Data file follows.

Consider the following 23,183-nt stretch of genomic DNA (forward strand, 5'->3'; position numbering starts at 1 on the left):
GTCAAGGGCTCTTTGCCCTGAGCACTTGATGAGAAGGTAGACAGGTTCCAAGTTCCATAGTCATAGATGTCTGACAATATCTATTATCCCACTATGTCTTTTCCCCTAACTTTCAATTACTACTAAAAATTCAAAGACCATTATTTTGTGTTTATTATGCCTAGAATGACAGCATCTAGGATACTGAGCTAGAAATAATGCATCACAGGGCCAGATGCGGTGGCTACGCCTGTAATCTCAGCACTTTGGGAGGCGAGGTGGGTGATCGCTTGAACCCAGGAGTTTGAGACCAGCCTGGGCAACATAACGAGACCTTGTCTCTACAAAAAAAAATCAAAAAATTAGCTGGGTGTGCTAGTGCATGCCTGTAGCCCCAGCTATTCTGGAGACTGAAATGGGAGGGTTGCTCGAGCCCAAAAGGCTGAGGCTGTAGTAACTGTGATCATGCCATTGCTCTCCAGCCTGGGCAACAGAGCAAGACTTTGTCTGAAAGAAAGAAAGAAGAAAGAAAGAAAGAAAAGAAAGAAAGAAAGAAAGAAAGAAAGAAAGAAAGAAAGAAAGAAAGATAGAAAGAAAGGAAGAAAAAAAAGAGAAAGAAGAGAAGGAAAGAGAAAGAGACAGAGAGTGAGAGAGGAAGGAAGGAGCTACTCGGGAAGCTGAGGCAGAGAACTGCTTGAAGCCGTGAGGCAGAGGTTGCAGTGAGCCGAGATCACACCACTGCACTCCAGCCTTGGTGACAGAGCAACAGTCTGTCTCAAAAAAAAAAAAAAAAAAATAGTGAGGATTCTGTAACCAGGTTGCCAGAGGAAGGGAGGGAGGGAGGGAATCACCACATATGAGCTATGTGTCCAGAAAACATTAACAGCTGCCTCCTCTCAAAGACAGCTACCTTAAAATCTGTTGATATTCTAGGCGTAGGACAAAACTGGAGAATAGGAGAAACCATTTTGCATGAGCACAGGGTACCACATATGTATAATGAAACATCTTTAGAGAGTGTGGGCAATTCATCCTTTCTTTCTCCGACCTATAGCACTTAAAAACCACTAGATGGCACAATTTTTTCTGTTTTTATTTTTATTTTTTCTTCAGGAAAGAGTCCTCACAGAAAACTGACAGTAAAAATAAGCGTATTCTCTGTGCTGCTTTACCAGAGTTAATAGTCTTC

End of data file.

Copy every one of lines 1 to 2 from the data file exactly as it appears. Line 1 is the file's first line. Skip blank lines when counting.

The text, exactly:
Consider the following 23,183-nt stretch of genomic DNA (forward strand, 5'->3'; position numbering starts at 1 on the left):
GTCAAGGGCTCTTTGCCCTGAGCACTTGATGAGAAGGTAGACAGGTTCCAAGTTCCATAGTCATAGATGTCTGACAATATCTATTATCCCACTATGTCTTTTCCCCTAACTTTCAATTACTACTAAAAATTCAAAGACCATTATTTTGTGTTTATTATGCCTAGAATGACAGCATCTAGGATACTGAGCTAGAAATAATGCATCACAGGGCCAGATGCGGTGGCTACGCCTGTAATCTCAGCACTTTGGGAGGCGAGGTGGGTGATCGCTTGAACCCAGGAGTTTGAGACCAGCCTGGGCAACATAACGAGACCTTGTCTCTACAAAAAAAAATCAAAAAATTAGCTGGGTGTGCTAGTGCATGCCTGTAGCCCCAGCTATTCTGGAGACTGAAATGGGAGGGTTGCTCGAGCCCAAAAGGCTGAGGCTGTAGTAACTGTGATCATGCCATTGCTCTCCAGCCTGGGCAACAGAGCAAGACTTTGTCTGAAAGAAAGAAAGAAGAAAGAAAGAAAGAAAAGAAAGAAAGAAAGAAAGAAAGAAAGAAAGAAAGAAAGAAAGAAAGATAGAAAGAAAGGAAGAAAAAAAAGAGAAAGAAGAGAAGGAAAGAGAAAGAGACAGAGAGTGAGAGAGGAAGGAAGGAGCTACTCGGGAAGCTGAGGCAGAGAACTGCTTGAAGCCGTGAGGCAGAGGTTGCAGTGAGCCGAGATCACACCACTGCACTCCAGCCTTGGTGACAGAGCAACAGTCTGTCTCAAAAAAAAAAAAAAAAAAATAGTGAGGATTCTGTAACCAGGTTGCCAGAGGAAGGGAGGGAGGGAGGGAATCACCACATATGAGCTATGTGTCCAGAAAACATTAACAGCTGCCTCCTCTCAAAGACAGCTACCTTAAAATCTGTTGATATTCTAGGCGTAGGACAAAACTGGAGAATAGGAGAAACCATTTTGCATGAGCACAGGGTACCACATATGTATAATGAAACATCTTTAGAGAGTGTGGGCAATTCATCCTTTCTTTCTCCGACCTATAGCACTTAAAAACCACTAGATGGCACAATTTTTTCTGTTTTTATTTTTATTTTTTCTTCAGGAAAGAGTCCTCACAGAAAACTGACAGTAAAAATAAGCGTATTCTCTGTGCTGCTTTACCAGAGTTAATAGTCTTC